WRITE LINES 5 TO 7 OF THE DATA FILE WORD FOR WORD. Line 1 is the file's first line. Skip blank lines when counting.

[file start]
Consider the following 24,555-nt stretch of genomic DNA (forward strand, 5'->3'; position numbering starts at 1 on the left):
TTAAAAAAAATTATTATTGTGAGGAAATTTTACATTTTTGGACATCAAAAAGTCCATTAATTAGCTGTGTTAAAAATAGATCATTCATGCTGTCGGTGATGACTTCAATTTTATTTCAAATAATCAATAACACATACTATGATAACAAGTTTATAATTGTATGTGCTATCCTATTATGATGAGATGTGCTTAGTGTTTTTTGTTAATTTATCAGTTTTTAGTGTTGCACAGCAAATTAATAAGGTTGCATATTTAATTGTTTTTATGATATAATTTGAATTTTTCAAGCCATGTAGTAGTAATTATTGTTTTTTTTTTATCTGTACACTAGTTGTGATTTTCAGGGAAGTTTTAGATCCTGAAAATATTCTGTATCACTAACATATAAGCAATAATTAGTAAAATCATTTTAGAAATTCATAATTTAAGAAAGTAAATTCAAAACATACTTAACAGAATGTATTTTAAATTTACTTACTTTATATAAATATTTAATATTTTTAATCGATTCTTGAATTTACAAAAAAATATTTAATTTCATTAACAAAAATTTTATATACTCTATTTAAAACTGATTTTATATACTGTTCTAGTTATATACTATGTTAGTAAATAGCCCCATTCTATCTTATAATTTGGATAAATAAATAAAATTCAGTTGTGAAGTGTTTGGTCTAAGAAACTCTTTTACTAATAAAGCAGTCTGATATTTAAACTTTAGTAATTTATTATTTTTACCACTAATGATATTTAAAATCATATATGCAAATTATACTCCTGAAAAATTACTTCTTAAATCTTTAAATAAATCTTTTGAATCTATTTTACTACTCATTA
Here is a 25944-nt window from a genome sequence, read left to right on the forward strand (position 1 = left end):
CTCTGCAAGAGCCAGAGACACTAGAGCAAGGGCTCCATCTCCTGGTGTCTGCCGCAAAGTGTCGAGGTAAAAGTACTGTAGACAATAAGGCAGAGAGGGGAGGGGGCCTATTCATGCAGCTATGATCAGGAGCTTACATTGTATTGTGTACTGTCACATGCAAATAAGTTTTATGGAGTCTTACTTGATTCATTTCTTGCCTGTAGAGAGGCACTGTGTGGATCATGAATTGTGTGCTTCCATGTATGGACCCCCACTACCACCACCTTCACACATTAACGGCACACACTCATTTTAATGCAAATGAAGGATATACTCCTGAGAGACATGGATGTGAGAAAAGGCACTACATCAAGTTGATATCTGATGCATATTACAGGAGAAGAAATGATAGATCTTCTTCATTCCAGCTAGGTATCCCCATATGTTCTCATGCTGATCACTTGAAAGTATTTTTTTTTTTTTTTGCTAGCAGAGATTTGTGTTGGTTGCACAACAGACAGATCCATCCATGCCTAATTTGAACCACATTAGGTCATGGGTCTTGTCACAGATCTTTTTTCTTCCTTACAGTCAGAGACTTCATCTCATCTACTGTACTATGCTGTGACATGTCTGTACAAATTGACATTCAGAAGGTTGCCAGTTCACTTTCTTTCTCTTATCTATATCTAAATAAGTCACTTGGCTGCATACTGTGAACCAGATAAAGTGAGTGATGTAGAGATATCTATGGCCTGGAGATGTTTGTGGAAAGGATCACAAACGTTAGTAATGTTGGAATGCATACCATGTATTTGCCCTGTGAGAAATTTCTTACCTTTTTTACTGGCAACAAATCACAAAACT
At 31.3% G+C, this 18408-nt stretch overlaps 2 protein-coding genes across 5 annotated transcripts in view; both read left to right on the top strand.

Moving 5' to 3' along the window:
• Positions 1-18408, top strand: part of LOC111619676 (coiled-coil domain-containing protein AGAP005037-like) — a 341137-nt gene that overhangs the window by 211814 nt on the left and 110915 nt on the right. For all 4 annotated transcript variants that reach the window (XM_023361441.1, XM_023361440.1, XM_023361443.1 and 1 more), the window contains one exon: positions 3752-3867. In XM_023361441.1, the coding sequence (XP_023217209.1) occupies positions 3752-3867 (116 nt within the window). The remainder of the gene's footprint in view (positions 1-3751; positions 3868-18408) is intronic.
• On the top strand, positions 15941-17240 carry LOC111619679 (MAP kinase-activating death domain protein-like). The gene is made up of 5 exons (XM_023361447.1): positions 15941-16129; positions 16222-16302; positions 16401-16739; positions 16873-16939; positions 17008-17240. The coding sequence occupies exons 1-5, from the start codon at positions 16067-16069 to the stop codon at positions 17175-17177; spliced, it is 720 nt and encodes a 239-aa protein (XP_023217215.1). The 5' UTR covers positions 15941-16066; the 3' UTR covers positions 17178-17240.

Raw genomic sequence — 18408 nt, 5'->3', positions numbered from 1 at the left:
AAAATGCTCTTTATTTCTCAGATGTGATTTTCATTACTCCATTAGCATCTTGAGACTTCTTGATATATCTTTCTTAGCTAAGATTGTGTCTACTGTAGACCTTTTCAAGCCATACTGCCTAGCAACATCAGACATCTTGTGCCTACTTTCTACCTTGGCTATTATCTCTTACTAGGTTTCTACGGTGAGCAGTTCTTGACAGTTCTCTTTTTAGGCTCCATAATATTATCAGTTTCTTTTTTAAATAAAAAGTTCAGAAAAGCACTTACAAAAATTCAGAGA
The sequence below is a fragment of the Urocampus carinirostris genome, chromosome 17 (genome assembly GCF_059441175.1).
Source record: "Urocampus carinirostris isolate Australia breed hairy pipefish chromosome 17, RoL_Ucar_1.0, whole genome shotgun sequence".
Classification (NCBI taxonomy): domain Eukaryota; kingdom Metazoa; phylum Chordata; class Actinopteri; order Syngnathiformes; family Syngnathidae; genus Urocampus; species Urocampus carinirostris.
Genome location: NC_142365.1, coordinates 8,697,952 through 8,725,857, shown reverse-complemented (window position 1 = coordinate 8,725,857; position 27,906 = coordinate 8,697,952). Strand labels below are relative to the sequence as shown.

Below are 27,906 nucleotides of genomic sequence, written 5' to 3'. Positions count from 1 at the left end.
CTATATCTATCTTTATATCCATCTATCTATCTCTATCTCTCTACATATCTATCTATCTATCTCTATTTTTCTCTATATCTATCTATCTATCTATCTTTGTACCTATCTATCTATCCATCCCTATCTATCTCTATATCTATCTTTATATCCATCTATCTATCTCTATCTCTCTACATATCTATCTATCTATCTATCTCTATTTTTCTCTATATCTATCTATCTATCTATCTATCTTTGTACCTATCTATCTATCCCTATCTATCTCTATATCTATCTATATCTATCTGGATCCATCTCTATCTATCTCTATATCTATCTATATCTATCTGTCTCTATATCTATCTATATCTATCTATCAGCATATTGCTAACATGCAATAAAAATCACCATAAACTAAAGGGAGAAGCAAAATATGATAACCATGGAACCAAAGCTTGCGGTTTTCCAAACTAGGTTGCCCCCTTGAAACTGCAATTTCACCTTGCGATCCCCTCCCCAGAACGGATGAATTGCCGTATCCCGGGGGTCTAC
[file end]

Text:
At 31.3% G+C, this 18408-nt stretch overlaps 2 protein-coding genes across 5 annotated transcripts in view; both read left to right on the top strand.

Moving 5' to 3' along the window:
• Positions 1-18408, top strand: part of LOC111619676 (coiled-coil domain-containing protein AGAP005037-like) — a 341137-nt gene that overhangs the window by 211814 nt on the left and 110915 nt on the right. For all 4 annotated transcript variants that reach the window (XM_023361441.1, XM_023361440.1, XM_023361443.1 and 1 more), the window contains one exon: positions 3752-3867. In XM_023361441.1, the coding sequence (XP_023217209.1) occupies positions 3752-3867 (116 nt within the window). The remainder of the gene's footprint in view (positions 1-3751; positions 3868-18408) is intronic.